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Entries from August 29, 2010 - September 4, 2010

Bike fit

So much discussion about 'cross versus road fit. You can read a pretty lively discussion on this VeloNews article, which, I'll have to agree with Adam is pretty non-informative and potentially misleading to folks coming in to cross.

I'm not going to tell you how to get fit. You should absolutely see a professional to ensure you do not completely screw yourself up, yet the differences between your cross and road set ups should be demonstrable and designed to help you flow with the bike on a CROSS course (e.g., you're not a hill climb on pavement). For me, that means a seat height that is slightly lower and more forward than my road bike and bar position (specifically the hoods) higher for better control.  The combo of the seat position (lower/forward) and the hoods gets my body in a position that feels like it has me in a nimble position to get around the bike, yet sort of naturally enforces my elbows to be properly bent and back comfortable yet 'driving forward' to ensure I am getting power to the pedals consistently for 60 minutes (there is no coasting in, ah cross).

Anyways, while studying tapes last night, I saw this awesome example of positional dispariy between De Clercq, Nijs and Vervecken...three World Champions. You'll seen Sven looking very cross-classic...e.g. positionally high, Vervecken impossibly low....e.g., 'Euro Low' (seat way down and back lurched forward and finally De Clercq who is somewhere in between but with a road influence for sure.

Anyways, ensure you get a REAL fit this season to ratchet up your game!


Being brought to failure and the repeating stresses we put on our bodies and minds the way we do is humbling. Yet we repeat these antics for we are driven. We are driven to do the best we can and not simply roll over and succumb.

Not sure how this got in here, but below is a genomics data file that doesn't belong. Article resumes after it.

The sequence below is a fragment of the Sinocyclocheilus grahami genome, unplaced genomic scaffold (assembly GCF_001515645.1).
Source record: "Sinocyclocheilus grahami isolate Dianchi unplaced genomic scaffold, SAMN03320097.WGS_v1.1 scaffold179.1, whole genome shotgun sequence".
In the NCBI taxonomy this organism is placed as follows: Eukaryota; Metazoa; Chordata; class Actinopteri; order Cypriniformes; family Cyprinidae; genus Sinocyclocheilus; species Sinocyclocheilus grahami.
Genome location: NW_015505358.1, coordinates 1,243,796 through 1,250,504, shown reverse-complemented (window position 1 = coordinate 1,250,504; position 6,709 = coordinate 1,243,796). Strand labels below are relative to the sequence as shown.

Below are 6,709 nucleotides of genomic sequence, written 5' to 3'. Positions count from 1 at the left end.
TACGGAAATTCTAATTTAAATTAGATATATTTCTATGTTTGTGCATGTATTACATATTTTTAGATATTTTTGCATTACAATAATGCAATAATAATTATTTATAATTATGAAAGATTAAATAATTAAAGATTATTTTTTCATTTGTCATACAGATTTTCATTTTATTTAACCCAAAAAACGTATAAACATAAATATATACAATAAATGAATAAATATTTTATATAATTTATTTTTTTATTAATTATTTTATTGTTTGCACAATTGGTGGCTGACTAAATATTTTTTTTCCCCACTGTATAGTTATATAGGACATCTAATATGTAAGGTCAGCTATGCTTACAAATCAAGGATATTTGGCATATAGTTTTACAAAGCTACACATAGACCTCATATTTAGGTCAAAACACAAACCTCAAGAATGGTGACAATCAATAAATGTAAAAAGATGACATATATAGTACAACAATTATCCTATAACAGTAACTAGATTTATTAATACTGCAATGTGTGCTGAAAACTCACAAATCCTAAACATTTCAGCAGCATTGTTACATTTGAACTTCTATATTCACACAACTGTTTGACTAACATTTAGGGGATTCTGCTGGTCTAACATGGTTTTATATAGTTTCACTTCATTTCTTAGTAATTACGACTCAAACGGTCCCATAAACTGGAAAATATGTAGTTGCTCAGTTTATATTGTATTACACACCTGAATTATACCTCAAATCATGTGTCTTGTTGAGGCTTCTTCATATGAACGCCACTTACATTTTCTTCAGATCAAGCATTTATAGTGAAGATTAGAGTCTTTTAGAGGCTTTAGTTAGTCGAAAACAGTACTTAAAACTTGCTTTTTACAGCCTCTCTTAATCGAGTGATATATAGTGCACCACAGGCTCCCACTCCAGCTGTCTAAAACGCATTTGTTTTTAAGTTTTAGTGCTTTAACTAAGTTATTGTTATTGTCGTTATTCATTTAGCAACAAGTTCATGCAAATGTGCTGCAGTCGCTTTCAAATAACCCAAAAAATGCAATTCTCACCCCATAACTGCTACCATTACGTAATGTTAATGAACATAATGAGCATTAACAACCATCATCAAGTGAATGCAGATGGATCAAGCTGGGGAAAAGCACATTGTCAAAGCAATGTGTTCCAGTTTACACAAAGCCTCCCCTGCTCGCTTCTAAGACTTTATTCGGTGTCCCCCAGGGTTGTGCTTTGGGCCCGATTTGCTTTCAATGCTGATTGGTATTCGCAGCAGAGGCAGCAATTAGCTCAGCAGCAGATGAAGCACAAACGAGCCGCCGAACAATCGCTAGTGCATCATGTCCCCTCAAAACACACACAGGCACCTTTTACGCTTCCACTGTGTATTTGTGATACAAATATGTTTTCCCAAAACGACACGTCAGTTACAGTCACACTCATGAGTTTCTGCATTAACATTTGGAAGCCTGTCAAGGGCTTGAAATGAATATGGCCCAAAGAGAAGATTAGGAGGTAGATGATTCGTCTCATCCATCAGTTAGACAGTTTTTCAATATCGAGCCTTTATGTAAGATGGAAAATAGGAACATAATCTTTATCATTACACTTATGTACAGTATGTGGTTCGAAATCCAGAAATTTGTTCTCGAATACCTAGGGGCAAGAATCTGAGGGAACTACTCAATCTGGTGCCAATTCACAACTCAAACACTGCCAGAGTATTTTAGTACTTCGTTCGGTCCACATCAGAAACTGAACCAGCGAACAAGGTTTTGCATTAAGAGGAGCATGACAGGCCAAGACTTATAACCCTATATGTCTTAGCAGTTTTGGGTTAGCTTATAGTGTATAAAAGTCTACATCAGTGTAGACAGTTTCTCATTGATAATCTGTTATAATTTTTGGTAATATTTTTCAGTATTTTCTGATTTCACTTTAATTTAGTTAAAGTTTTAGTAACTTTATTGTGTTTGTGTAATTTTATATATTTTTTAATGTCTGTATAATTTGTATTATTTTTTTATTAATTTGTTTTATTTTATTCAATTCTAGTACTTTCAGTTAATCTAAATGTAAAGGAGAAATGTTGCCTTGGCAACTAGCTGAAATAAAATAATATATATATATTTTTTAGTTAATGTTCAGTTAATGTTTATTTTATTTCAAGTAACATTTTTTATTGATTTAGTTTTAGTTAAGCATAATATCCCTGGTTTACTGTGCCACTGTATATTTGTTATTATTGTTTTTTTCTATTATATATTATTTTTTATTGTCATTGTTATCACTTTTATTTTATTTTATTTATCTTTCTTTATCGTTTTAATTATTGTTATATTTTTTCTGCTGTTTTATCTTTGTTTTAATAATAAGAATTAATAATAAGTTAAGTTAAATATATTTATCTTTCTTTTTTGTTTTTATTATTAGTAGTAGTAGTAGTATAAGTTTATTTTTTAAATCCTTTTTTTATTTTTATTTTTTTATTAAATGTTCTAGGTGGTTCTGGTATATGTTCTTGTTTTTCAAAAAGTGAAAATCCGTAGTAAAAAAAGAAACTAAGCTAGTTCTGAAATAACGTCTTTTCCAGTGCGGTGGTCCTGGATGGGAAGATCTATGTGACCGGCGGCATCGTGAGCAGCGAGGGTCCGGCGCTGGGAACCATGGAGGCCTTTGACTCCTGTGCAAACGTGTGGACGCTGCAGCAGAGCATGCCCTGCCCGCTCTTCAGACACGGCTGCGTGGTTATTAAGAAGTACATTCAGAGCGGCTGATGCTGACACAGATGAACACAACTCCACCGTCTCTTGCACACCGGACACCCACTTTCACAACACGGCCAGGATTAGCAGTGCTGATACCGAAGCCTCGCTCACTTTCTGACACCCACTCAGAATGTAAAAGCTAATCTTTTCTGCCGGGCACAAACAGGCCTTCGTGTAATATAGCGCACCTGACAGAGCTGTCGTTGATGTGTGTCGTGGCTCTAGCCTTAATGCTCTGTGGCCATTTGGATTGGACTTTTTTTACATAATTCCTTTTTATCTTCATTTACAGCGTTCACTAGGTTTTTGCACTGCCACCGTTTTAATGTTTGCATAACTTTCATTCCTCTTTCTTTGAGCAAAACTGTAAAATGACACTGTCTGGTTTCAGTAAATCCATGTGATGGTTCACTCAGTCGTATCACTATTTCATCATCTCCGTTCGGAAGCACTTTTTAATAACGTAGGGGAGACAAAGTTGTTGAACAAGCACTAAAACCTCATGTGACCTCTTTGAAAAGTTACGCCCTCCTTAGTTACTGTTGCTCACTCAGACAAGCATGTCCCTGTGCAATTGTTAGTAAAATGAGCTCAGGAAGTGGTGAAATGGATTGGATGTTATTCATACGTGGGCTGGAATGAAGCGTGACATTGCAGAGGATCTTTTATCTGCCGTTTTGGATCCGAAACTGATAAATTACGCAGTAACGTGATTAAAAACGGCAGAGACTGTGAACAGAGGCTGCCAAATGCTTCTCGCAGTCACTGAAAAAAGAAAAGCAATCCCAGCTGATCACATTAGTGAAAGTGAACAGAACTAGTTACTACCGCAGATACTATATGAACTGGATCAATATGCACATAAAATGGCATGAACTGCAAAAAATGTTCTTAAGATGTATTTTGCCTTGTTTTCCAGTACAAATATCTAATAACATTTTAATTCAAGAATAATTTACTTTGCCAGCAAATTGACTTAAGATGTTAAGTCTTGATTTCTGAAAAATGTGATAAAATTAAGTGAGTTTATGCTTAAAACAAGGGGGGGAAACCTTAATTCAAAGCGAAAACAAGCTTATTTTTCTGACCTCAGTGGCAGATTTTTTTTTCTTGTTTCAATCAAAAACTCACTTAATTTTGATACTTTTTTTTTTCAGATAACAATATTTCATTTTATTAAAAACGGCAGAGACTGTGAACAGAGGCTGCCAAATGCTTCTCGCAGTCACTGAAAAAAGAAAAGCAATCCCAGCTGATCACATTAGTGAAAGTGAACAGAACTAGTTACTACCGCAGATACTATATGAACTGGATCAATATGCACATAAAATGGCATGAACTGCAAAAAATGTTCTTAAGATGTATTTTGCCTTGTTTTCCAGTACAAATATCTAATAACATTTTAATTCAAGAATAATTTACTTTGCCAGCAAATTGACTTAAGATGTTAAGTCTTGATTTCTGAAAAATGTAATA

imageSo it was this weekend and the many weekend prior. Out with my training partners for the early part of this season prepping for cross. Webber, Hackworthy, Dubba, Overton, Robson, Spalding, Bortz and more. Team mates and suffer-mates all these last few months getting in the good and hard miles. 5-6lbs of body fluid lost on these rides as we traverse unbelievable Aspen-lined singletrack at 9,000 feet, climb 10% grades and just…suffer. Training in a way that keeps the smiles affixed, even as the kilojoules mount up.

I have to look at November and December. I have to look  farther down the road. I have to remember the day I hit terra firma this summer and my forced rest that ensued. I have to listen to my mentors and truly hear them when they say “something has finally stopped you and will force you to push the high end out to where it needs to be…” This is not 2003 and picking off races is not possible with the pool of sharks we swim in on any given weekend here in CO. Fit now is suicide, so feeling generally bad is good on these rides. Not bad as in overtrained-bad, but that feeling when you are under significant load and your body instinctively knows the sharpened point of the pencil hasn't been ground in yet yet you can feel it in the distance. Leg speed is slower, the chain is still felt, yet you are happy.

I have my sport back in its compartment. Back under control. Leveraged to balance the rest of the seats on my three-sided teeter.  This important leg keeps me alive, feeling inspired, that I can push as hard as ever.

The season is here.

Game on.

Steamboat Velo Cross! 

My boys up in Steamboat Springs, Glen Light and Jon Cariveau of Moots, are helping us all get our cross on as early as can be in the beautiful and scenic resort town itself.

Reports from local hardman like the Michael "The Aussie who should have been the Belgian Tornado because I simply own the gutter on you" Robson say the course will be hard yet fun. 

Glen sent me one spy photo. Video forthcoming:

Here is all the data you need to know about the event. Hope to see everyone up there September 11th!
View more presentations from Greg Keller.